News and Events

The beautiful Trifid Nebula, also known as Messier 20, is easy to find with a small telescope in the nebula rich constellation Sagittarius. About 5,000 light-years away, the colorful study in cosmic contrasts shares this well-composed, nearly 1 degree wide field with open star cluster Messier 21 (right). Trisected by dust lanes the Trifid itself is about 40 light-years across and a mere 300,000 years old. That makes it one of the youngest star forming regions in our sky, with newborn and embryonic stars embedded in its natal dust and gas clouds. Estimates of the distance to open star cluster M21 are similar to M20's, but though they share this gorgeous telescopic skyscape there is no apparent connection between the two. In fact, M21's stars are much older, about 8 million years old.
Check current conditions and historical weather data at the ESC.
The BYU Department of Physics and Astronomy invites applications for two faculty positions to begin August 2021. The application deadline is October 15, 2020.
Notice of Intent to File a Labor Condition Application to Employ an Alien H-1B Temporary Worker at Brigham Young University
New telescope installed in the campus dome on February 22, 2020
A new study from researchers at Brigham Young University and Pennsylvania State University provides the most accurate estimate of the number of Earth-like planets in the universe. The team looked at the frequency of planets that are similar to Earth in size and in distance from their host star, stars similar to our Sun. Knowing the rate that these potentially habitable planets occur will be important for designing future astronomical missions to characterize nearby rocky planets around Sun-like stars that could support life.

Selected Publications

BYU Authors: Benjamin A. Frandsen, published in Phys. Rev. B

We present a coordinated study of the paramagnetic-to-antiferromagnetic, rhombohedral-to-monoclinic, and metal-to-insulator transitions in thin-film specimens of the classic Mott insulator using low-energy muon spin relaxation, x-ray diffraction, and nanoscale-resolved near-field infrared spectroscopic techniques. The measurements provide a detailed characterization of the thermal evolution of the magnetic, structural, and electronic phase transitions occurring in a wide temperature range, including quantitative measurements of the high- and low-temperature phase fractions for each transition. The results reveal a stable coexistence of the high- and low-temperature phases over a broad temperature range throughout the transition. Careful comparison of temperature dependence of the different measurements, calibrated by the resistance of the sample, demonstrates that the electronic, magnetic, and structural degrees of freedom remain tightly coupled to each other during the transition process. We also find evidence for antiferromagnetic fluctuations in the vicinity of the phase transition, highlighting the important role of the magnetic degree of freedom in the metal-insulator transition.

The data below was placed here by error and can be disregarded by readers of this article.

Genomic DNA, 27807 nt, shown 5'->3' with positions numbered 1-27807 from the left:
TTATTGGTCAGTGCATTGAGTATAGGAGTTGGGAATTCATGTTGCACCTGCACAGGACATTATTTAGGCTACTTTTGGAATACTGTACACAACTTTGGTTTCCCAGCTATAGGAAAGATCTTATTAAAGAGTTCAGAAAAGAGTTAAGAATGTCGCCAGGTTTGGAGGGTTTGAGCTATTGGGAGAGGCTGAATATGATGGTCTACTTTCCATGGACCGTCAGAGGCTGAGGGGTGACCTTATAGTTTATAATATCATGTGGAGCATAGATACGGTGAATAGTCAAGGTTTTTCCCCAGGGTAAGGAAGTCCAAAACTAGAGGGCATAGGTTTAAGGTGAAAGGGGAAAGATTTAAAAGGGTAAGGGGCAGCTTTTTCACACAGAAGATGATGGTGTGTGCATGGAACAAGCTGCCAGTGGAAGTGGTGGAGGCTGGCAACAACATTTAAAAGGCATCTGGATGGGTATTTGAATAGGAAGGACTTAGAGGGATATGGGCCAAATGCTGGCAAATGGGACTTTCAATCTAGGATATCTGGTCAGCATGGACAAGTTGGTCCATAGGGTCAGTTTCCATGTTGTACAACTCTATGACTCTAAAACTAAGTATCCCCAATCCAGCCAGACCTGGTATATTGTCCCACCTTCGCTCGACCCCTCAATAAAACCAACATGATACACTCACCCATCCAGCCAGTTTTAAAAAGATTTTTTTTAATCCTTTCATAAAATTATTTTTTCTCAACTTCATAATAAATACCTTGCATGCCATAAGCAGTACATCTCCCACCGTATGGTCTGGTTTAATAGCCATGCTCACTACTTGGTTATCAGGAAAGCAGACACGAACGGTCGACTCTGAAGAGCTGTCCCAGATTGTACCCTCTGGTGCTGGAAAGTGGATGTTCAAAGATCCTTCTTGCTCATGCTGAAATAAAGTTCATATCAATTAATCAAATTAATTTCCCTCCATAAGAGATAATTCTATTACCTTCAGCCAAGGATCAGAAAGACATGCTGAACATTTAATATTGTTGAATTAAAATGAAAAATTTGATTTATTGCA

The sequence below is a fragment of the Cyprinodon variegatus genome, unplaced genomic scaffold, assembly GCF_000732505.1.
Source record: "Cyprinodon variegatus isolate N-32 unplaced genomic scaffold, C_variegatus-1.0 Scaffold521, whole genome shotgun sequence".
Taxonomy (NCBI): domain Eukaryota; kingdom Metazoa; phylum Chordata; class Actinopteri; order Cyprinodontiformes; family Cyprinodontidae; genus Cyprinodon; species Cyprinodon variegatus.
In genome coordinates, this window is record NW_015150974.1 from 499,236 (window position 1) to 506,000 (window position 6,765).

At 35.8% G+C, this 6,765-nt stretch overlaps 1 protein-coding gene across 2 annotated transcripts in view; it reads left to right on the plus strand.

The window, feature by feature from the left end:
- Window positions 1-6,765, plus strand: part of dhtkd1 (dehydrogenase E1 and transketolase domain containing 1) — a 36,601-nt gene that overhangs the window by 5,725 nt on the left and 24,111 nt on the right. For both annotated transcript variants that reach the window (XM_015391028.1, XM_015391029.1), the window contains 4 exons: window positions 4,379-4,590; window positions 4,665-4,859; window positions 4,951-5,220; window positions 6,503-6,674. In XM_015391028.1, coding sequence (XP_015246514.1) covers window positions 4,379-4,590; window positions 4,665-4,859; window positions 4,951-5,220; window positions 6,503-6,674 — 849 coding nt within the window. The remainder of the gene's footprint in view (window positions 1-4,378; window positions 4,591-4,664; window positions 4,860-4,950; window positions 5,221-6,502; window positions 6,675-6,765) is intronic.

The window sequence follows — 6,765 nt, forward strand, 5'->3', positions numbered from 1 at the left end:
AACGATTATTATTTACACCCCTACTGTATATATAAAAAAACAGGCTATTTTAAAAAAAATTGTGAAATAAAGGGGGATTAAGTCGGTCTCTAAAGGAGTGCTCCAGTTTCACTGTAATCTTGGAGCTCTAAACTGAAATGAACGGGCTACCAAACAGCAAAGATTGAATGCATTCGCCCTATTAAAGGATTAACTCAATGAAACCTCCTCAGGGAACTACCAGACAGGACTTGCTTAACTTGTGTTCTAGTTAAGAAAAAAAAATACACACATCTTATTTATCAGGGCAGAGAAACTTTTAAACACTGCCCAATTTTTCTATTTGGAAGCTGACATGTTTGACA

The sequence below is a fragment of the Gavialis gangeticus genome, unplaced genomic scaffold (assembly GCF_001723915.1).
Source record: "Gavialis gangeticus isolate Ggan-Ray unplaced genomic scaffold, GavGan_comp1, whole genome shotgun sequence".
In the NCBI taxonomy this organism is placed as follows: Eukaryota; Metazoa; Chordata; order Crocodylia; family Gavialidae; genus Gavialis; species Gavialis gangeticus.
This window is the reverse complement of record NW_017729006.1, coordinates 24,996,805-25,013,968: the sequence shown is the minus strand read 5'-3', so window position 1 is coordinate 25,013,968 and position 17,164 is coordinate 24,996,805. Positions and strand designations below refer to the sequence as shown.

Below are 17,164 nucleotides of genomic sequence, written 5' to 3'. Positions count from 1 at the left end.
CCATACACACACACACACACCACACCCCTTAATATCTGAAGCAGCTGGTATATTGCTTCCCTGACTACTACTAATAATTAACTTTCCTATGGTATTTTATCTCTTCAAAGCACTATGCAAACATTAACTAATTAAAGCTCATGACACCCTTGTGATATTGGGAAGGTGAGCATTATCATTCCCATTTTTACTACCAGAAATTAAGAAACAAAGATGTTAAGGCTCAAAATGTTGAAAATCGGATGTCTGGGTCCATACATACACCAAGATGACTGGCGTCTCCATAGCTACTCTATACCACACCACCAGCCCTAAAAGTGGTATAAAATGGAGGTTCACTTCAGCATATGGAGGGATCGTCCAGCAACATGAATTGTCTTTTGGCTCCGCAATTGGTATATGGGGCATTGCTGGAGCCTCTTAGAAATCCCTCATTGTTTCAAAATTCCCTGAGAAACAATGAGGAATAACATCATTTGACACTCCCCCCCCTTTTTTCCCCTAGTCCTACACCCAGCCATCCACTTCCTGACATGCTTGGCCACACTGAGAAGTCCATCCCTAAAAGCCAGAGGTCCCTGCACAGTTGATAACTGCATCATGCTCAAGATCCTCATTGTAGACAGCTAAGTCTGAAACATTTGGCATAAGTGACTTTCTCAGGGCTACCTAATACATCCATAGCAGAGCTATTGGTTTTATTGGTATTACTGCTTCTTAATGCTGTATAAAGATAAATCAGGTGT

BYU Authors: Benjamin A. Frandsen, published in Phys. Rev. B
The majority of the iron-based superconductors (FeSCs) exhibit a two-dimensional square lattice structure. Recent reports of pressure-induced superconductivity in the spin-ladder system, BaFe2X3 (X=S, Se), introduce a quasi-one-dimensional prototype and an insulating parent compound to the FeSCs. Here we report x-ray, neutron diffraction, and muon spin relaxation experiments on BaFe2Se3 under hydrostatic pressure to investigate its magnetic and structural properties across the pressure-temperature phase diagram. A structural phase transition was found at a pressure of 3.7(3) GPa. Neutron diffraction measurements at 6.8(3) GPa and 120 K show that the block magnetism persists even at these high pressures. A steady increase and then fast drop of the magnetic transition temperature TN and greatly reduced moment above the pressure Ps indicate potentially rich and competing phases close to the superconducting phase in this ladder system.
BYU Authors: David Van Komen and Tracianne B. Neilsen, published in Proc. Meet. Acoust.

Neural networks learn features that are useful for classification directly from a source, such as a recorded signal, which removes the need for feature extraction or domain transformations necessary in other machine learning algorithms. To take advantage of these benefits and have a finer temporal resolution, a one-dimensional convolutional neural network is applied to pressure time-series to find source range and ocean environment class from a received signal. The neural network was trained on simulated signals generated in different environments (sandy, muddy, or mixed-layer sediment layers) for several ranges (0.5 to 15 km). We found significant potential in a neural network of this type, given a large amount of varied training samples for the network, to learn important features suitable for range and environment predictions. This type of network provides an alternative for frequency-domain learning and is potentially useful for impulsive sources. Success in the time domain also reduces the computational requirements of conversion to frequency domain and increases the temporal resolution, which might be beneficial for real-time applications.